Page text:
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Protesters tackle Metro privatisation
To chants of 'Robbing Fat Cats' a hundred privateers were met by around 50 trade unionists and community activists who oppose privatisation plans for the Newcastle Metro. The privateers had been invited along by Nexus (the public-sector operator of the Metro) to an event to look at proposals to break up the public service.
Despite the pouring rain, and that the protest was on a weekday (when many of those involved in the campaign to Keep the Metro Public were at work), the message was loud and clear that these fat cats will have a battle on their hands if they attempt to go ahead with privatisation plans.
Allegedly, one of the first questions asked inside the privateers' meeting was, "what are your relations with the trade unions like, bearing in mind what we have just witnessed on entering the building"? However, it seems that there was no coherent answer.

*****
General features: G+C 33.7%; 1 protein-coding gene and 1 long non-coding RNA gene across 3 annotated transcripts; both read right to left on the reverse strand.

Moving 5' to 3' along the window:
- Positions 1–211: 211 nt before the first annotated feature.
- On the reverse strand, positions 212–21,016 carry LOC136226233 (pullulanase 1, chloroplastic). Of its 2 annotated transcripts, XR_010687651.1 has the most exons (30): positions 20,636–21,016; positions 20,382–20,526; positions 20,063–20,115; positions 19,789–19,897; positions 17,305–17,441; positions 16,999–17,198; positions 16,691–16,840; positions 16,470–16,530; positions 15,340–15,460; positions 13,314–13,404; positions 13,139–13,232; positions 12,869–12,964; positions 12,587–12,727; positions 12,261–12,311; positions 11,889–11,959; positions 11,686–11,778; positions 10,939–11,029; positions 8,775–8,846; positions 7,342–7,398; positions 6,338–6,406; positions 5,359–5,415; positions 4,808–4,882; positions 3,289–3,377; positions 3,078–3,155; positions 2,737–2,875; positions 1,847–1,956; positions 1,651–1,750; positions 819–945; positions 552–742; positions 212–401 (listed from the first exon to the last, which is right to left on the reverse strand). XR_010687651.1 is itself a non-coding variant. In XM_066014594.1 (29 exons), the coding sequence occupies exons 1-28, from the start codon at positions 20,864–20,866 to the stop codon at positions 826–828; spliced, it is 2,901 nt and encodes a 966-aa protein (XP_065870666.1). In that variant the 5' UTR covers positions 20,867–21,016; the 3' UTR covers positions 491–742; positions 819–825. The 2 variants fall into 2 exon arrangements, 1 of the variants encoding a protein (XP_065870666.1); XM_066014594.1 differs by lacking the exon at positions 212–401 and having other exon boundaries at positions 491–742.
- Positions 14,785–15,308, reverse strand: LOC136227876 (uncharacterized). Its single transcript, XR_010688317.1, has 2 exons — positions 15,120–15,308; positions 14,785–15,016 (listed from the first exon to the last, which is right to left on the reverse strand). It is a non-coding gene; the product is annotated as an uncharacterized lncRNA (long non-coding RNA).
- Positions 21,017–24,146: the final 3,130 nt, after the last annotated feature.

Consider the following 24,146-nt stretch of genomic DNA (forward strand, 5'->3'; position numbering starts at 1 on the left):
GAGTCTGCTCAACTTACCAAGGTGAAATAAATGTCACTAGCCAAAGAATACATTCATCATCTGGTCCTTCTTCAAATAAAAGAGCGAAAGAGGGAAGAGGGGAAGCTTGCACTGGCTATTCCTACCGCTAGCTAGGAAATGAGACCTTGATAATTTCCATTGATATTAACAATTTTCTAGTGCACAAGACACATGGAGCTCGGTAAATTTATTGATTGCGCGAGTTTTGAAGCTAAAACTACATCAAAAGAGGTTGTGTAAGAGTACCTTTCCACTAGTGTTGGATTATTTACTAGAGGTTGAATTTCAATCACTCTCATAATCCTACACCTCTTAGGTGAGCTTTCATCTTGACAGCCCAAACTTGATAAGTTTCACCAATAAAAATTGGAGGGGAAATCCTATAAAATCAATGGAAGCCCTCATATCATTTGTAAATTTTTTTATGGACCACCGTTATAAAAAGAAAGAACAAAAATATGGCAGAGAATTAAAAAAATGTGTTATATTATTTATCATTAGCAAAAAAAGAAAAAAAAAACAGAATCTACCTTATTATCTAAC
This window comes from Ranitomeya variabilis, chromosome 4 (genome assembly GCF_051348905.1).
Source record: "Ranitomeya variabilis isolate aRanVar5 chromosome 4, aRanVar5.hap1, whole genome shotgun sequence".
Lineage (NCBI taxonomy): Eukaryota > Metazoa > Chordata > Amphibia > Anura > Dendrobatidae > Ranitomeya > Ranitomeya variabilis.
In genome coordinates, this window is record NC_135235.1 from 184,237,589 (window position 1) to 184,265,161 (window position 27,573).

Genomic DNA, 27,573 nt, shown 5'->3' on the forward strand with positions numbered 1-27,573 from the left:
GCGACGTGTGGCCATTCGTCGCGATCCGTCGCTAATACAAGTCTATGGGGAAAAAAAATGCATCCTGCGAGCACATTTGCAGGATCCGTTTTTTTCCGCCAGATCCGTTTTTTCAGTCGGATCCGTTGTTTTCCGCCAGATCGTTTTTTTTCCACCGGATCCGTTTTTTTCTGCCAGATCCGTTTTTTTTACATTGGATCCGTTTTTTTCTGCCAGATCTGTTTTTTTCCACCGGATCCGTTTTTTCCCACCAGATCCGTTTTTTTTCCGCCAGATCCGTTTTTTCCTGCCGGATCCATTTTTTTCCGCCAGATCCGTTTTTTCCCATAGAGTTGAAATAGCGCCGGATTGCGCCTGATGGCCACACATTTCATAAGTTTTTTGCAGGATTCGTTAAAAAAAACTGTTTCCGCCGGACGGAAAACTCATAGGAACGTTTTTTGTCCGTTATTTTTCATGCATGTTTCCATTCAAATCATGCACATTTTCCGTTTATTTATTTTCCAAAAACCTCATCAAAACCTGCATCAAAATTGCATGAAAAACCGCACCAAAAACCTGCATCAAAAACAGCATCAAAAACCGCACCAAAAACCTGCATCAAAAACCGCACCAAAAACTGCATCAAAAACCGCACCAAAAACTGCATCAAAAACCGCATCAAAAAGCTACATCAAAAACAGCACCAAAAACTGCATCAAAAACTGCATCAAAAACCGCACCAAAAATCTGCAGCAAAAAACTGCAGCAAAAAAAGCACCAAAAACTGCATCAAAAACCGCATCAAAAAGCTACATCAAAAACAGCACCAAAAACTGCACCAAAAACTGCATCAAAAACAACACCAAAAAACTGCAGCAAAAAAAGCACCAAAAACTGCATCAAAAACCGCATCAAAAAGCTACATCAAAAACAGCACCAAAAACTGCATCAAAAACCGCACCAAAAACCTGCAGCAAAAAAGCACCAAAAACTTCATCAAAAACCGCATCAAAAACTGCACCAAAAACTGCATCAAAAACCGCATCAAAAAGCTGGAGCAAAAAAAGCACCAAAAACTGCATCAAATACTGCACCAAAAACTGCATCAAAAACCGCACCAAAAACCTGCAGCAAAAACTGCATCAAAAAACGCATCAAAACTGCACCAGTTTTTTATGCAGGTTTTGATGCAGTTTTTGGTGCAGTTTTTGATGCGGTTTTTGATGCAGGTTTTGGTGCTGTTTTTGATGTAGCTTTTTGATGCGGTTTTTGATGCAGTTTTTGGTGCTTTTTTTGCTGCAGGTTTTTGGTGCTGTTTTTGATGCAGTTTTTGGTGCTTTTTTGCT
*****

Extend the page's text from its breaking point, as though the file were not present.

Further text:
The mood of the protesters was that privateers cannot be trusted with running the Metro. Stan Herschel, rail union RMT regional organiser, told us: "We're here to let fat cats from the city know they are not welcome.
"We believe the Metro is a great public asset and should remain so. We believe every penny of taxpayers' money should be ploughed back into the system and not used for shareholders' pockets."
Sally Young, chair of the Keep the Metro Public campaign, was extremely pleased with the turnout at the protest: "Students and workers have come along in appalling weather to get their voices heard." She explained that the process of privatisation is "long and complex", which will give us time to make people in the region aware of what is going on.
Big business is licking its lips at the thought of the profits which can be creamed off by these privatisation proposals. However, Metro staff and workers who use the Metro are appalled at these plans. After all, look at the spate of accidents after the privatisation of the railway network. There are also fears that fares will escalate and wages and conditions be pushed back.
In The Socialist 17 September 2008:
Socialist Party editorial
Socialist Party campaigns
Labour Party conference protest
Privatisation and closure
Socialist Party feature
Socialist Party workplace news
International socialist news and analysis
Socialist Party review